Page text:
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Celine Dion has stiff-person syndrome, a one-in-a-million diagnosis. These are its symptoms.

People with the syndrome experience rigidity in their torso and limbs, as well as muscle spasms that can occur at random or in response to certain stimuli.
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Celine Dion's diagnosis with stiff-person syndrome has brought public attention to the rare neurological disorder, which affects roughly one or two out of every million people.

Dion announced Thursday that she had postponed dates for her European tour next year due to the condition.

"While we’re still learning about this rare condition, we now know this is what’s been causing all of the spasms that I’ve been having. Unfortunately, these spasms affect every aspect of my daily life, sometimes causing difficulties when I walk and not allowing me to use my vocal cords to sing the way I’m used to," the singer said in an Instagram video.

People with stiff-person syndrome often experience rigidity in their torso and limbs, as well as severe muscle spasms that can cause them to fall down. The spasms can occur at random or be triggered by certain stimuli, including loud noises, touch and emotional distress.

Dr. Richard Nowak, an assistant neurology professor at the Yale School of Medicine, said the condition "has a range of severity, from quite mild — easily managed with a little bit of medication — to folks that are quite severe that can be, frankly, quite disabled from it."

Stiff-person syndrome overall disrupts the normal pathways of communication between the brain and the muscles.

"There’s a massive firing that’s occurring from the central nervous system, down through the spinal cord, down through the nerves as they plug into the muscles, and it’s causing them to become rigid or go into spasm, which equals the stiffness," Nowak said.

In most but not all cases, people with stiff-person syndrome have elevated levels of antibodies that target a particular protein involved in the process of controlling muscle function. Doctors consider these patients to have an autoimmune condition.

"In stiff persons, the pathways that are attacked are the brake pathways, so you’ve lost your brakes on your muscles," said Dr. Simon Helfgott, a rheumatologist at Harvard Medical School. "Once your muscle starts to contract, it doesn’t have a way to stop itself from contracting."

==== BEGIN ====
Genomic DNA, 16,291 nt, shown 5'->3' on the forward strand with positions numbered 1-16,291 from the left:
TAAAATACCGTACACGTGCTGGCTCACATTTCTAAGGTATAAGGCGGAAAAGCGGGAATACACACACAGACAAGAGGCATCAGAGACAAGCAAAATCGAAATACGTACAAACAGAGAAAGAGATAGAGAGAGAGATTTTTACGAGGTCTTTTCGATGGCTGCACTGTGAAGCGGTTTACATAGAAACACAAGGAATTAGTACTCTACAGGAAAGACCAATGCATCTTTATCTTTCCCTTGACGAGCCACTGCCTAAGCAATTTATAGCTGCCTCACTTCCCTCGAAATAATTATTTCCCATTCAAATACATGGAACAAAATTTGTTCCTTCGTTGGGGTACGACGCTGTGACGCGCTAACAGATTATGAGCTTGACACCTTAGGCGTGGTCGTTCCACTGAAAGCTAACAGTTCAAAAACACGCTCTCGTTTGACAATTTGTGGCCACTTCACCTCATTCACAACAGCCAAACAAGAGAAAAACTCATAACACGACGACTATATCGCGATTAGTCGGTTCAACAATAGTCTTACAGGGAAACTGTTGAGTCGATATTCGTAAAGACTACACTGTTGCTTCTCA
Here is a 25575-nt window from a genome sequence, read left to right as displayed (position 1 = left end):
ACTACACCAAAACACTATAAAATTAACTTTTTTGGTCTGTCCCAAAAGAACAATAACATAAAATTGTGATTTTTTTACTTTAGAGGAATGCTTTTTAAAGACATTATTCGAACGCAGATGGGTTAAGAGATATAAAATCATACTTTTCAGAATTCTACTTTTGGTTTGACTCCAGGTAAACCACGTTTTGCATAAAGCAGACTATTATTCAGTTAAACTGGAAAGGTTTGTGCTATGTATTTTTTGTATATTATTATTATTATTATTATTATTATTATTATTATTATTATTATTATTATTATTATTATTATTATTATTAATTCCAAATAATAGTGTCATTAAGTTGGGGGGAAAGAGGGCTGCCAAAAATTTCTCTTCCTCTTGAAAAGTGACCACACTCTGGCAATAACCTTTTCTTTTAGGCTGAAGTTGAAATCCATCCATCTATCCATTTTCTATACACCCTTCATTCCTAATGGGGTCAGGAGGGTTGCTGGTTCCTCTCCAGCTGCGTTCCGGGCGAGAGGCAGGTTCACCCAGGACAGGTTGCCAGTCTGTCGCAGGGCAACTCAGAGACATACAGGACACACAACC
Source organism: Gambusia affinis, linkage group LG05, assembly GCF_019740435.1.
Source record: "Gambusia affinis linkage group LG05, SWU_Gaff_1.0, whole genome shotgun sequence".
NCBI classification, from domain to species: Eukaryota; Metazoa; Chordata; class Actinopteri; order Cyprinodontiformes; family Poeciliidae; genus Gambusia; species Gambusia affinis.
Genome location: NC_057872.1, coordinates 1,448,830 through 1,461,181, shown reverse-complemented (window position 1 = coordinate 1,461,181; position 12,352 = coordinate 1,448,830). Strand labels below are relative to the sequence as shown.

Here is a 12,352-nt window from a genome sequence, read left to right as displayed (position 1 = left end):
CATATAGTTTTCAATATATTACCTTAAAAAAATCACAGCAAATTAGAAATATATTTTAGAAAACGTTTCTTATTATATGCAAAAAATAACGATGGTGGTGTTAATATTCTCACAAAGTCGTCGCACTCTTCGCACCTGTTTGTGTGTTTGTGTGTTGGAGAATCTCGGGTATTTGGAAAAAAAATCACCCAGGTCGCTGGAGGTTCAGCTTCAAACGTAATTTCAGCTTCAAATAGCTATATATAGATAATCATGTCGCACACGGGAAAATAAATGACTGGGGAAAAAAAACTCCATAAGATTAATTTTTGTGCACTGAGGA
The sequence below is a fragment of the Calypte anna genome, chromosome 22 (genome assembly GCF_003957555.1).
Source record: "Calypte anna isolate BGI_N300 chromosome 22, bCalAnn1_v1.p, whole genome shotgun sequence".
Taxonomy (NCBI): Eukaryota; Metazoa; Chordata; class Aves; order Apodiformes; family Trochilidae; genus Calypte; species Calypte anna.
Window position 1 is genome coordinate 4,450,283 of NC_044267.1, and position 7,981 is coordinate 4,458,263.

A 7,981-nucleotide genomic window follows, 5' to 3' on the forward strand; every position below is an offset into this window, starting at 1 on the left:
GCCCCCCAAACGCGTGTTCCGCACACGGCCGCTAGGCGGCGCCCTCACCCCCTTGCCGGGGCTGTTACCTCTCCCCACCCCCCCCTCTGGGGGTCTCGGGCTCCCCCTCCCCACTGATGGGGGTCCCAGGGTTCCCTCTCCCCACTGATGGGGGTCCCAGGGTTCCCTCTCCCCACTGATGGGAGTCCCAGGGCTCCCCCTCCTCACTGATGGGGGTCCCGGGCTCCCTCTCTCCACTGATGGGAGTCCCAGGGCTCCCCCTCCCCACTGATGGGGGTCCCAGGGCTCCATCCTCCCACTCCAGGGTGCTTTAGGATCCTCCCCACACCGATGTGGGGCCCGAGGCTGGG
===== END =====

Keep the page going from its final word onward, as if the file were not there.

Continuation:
Helfgott estimated that about two-thirds of stiff-person patients have these antibodies, which can be picked up by a blood test. But around 30% don’t, he said, so researchers don’t fully understand what’s driving their illness.

A small minority of cancer patients may also produce antibodies that attack the nervous system and trigger stiff-person syndrome, Helfgott added.

Symptoms of the syndrome go beyond the normal muscle cramps that most people experience from time to time, Helfgott said; instead, the muscles tend to lock up. Some of his patients have had difficulty walking or required wheelchairs, he added.

"This is just such a severe diagnosis to have, especially if you’re an entertainer [on] the world-class type of stage," Helfgott said. "It’s going to be very, very challenging to be able to continue."

Because many symptoms of stiff-person syndrome overlap with those of Parkinson’s disease, multiple sclerosis, fibromyalgia or anxiety, it often takes time to diagnose. Doctors rely on several tools to do that, including MRIs of the brain or spinal cord, blood tests or electromyography tests that use tiny needles to measure a person's muscle and nerve responses.

Helfgott said the syndrome is harder to treat than other autoimmune disorders like rheumatoid arthritis or Crohn’s disease, and there is no cure.

Muscle relaxants or Botox injections can help relieve milder symptoms like spasms, Nowak said. Patients with more severe symptoms are often prescribed intravenous immunoglobulin, an infusion that has been shown to reduce people's stiffness and sensitivity to noise, touch and stress. 

But the symptoms and their severity levels can vary minute by minute, Helfgott said, and it's difficult to predict whether a patient's condition will get worse over time.

"In some cases, the condition can level off and stay the way it is. I have people who are like that — they're no different now than they were 10 years ago," he said. "In others, it is a slow, subtle decline."